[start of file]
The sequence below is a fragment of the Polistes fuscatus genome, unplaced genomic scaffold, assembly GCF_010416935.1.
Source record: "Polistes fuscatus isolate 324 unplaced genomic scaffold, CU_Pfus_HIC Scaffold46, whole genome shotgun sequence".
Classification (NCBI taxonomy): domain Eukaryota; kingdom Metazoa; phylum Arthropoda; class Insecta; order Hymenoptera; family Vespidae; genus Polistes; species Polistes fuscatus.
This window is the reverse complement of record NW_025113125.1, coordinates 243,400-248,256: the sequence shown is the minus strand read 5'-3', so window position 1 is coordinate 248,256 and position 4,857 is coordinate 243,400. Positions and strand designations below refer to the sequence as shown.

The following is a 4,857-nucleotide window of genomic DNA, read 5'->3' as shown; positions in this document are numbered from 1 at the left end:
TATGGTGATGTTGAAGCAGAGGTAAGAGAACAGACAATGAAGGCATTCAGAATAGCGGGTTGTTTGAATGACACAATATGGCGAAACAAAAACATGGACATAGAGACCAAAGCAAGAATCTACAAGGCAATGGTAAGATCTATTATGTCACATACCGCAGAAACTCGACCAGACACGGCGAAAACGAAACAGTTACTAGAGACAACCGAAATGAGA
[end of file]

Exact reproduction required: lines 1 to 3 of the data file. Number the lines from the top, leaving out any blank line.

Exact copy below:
The sequence below is a fragment of the Polistes fuscatus genome, unplaced genomic scaffold, assembly GCF_010416935.1.
Source record: "Polistes fuscatus isolate 324 unplaced genomic scaffold, CU_Pfus_HIC Scaffold46, whole genome shotgun sequence".
Classification (NCBI taxonomy): domain Eukaryota; kingdom Metazoa; phylum Arthropoda; class Insecta; order Hymenoptera; family Vespidae; genus Polistes; species Polistes fuscatus.